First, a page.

Why Apple's E-Book Payout Is A Catalyst For Investors

| About: Apple Inc. (AAPL)


The $400 million settlement with NY AG Schneiderman took 2% out of Apple shares.

It was timed with Apple's massive announcement that IBM would be developing software and selling Apple hardware.

Long-term investors who look at earnings power should see this as a catalyst to buy not sell.

On the first trading day after Apple (NASDAQ:AAPL) offered its biggest announcement since the iPad, shares dropped 2.5%. What gives?

Settlement announcement offset IBM partnership news

Mid-day, New York Attorney General Eric Schneiderman announced a settlement with Apple over its participation in price fixing of e-books. The announcement was posted on the AG's website mid-day, but the stock started selling off even before the open. Is it possible that the news was leaked and traders had a heads-up that the news would be occurring? Maybe the attorney general should be more focused on insider trading than price fixing of discounted e-books.

Just how painful is the cost of the settlement for investors?

The settlement is massive! It could involve payments of up to $400 million to consumers nationwide, and is clearly a feather in the cap of AG Schneiderman, and should impact shareholders by as much as six and a half cents!

Really, it's less than a dime!

Apple's share count at the end of the March quarter was 880 million shares, but the stock has split 7-for-1 since that time. Forgetting buybacks for a minute, this leads us to a massive share count of 6.2 billion shares! If you divide 400 million by 6.2 billion, you get more or less $0.065.

If you agree with this logic, the $2.17 decline from yesterday's open to yesterday's close seems a little misguided, and represents a catalyst to BUY, not to SELL. Investors should be focused on the long-term earnings power not fear-driven headlines.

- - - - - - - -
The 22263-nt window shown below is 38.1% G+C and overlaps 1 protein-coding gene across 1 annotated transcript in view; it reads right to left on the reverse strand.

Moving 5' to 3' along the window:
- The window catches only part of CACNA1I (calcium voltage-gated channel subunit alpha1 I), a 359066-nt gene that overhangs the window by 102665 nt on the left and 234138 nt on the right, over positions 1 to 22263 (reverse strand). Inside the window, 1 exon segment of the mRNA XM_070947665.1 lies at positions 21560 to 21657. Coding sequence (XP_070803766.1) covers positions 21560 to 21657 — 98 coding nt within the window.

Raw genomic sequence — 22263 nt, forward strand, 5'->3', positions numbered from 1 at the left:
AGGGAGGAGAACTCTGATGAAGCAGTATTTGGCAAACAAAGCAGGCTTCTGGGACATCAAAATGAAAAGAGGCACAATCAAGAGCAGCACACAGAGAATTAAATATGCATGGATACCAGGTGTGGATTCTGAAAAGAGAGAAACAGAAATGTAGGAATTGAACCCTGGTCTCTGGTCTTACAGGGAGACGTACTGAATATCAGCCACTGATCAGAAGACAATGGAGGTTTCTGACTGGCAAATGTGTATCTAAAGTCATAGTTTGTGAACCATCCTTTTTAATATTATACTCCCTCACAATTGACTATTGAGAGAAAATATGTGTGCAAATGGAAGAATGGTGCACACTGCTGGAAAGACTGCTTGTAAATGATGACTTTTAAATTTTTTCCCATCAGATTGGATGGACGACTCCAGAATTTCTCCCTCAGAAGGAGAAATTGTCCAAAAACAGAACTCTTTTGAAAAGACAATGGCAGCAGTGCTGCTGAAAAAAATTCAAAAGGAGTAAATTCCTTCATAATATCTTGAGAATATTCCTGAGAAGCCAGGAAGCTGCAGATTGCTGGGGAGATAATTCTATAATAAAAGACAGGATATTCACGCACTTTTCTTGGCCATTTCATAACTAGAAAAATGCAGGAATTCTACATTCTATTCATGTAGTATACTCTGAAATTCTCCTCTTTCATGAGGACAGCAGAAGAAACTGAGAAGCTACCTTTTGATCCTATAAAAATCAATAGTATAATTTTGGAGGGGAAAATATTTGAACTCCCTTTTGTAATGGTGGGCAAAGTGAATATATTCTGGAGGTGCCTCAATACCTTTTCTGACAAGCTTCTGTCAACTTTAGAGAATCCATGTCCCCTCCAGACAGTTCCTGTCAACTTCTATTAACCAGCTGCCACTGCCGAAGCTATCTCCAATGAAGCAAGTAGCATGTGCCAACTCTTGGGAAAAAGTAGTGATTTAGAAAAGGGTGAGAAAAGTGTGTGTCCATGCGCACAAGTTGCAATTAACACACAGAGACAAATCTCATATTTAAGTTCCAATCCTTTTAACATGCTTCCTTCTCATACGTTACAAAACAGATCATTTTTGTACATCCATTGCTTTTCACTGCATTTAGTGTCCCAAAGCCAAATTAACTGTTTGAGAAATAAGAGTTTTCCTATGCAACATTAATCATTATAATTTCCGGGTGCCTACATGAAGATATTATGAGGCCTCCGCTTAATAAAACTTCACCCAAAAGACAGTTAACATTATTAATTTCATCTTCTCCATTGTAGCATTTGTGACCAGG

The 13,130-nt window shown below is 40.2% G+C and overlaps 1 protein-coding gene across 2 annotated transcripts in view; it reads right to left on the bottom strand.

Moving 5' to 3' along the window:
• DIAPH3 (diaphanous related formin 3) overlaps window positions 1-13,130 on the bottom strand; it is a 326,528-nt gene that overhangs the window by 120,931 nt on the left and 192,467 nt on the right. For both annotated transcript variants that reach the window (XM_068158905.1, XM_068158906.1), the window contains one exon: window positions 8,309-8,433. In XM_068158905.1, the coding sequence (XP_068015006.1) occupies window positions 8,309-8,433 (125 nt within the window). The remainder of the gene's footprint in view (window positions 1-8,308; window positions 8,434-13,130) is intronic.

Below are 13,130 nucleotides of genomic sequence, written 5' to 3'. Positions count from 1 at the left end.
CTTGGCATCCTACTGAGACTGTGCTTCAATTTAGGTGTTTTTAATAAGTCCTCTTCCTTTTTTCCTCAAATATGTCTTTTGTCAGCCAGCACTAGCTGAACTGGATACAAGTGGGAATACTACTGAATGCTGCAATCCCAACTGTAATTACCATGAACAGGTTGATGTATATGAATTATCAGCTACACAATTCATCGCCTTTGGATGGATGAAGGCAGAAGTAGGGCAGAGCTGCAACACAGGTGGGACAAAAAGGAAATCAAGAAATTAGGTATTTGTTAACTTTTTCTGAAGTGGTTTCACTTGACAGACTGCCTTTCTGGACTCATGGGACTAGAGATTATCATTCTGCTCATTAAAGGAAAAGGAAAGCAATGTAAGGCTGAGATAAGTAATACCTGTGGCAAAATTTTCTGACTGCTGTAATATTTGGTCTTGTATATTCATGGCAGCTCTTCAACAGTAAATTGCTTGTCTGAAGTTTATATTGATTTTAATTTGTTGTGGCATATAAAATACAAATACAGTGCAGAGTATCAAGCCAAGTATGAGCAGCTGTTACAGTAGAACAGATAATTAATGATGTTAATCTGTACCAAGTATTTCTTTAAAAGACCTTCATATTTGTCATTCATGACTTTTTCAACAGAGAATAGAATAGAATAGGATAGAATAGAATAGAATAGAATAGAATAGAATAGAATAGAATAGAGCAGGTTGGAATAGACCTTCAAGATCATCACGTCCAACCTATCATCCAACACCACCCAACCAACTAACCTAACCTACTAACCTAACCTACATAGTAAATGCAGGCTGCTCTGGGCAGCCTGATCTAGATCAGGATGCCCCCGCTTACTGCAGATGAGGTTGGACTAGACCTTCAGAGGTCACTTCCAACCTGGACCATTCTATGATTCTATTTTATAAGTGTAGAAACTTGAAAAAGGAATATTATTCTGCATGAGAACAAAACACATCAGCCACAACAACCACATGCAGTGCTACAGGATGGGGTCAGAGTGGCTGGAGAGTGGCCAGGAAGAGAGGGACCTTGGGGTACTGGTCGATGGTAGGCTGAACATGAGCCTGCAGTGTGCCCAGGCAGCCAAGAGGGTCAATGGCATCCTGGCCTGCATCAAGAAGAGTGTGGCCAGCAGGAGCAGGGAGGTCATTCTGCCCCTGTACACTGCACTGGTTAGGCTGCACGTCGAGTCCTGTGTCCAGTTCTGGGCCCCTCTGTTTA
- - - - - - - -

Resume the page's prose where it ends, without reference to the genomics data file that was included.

The impact of the IBM announcement is absolutely huge. According to Apple's most recent 10-K ,the company has 80,300 employees, of which 42,800 are in retail. IBM (NYSE:IBM), on the other hand, has 431,212 employees, according to its 2013 annual report, many of which will be incentivized to sell iPads in the future. Apple has more than doubled its sales force almost overnight!

The deal makes sense for both parties

IBM is not a retail-focused company, it's an enterprise company that is dedicated to providing enterprise solutions. Apple, on the other hand, is a consumer company that is focused on providing innovative technologies outside the workplace. This deal takes two of the world's largest companies and combines their power. Apple will have global reach, making it possible to do projects like rolling out iPads to branches of the Singapore government. (Don't get too excited, this is just an example)

Like holding a beach ball under the surf, it's unlikely to stay down long

Long-term investors just received a secondary gift from the New York AG; he created artificial pressure on a stock that is seeing a dramatic expansion of its global sales force. How many digital copies of copies of The Fault in Our Stars will you be able to buy with the profits?

Apple is expected to announce earnings after the close on July 22nd, and investors are expecting $1.23 in earnings. This will be an interesting quarter as we await the launch of the iPhone 6 and the company comes off the sell-in sugar high from its launch in China.

Disclosure: The author has no positions in any stocks mentioned, and no plans to initiate any positions within the next 72 hours. The author wrote this article themselves, and it expresses their own opinions. The author is not receiving compensation for it (other than from Seeking Alpha). The author has no business relationship with any company whose stock is mentioned in this article. I hold not personal positions in IBM or AAPL but have purchased shares for my clients in the past.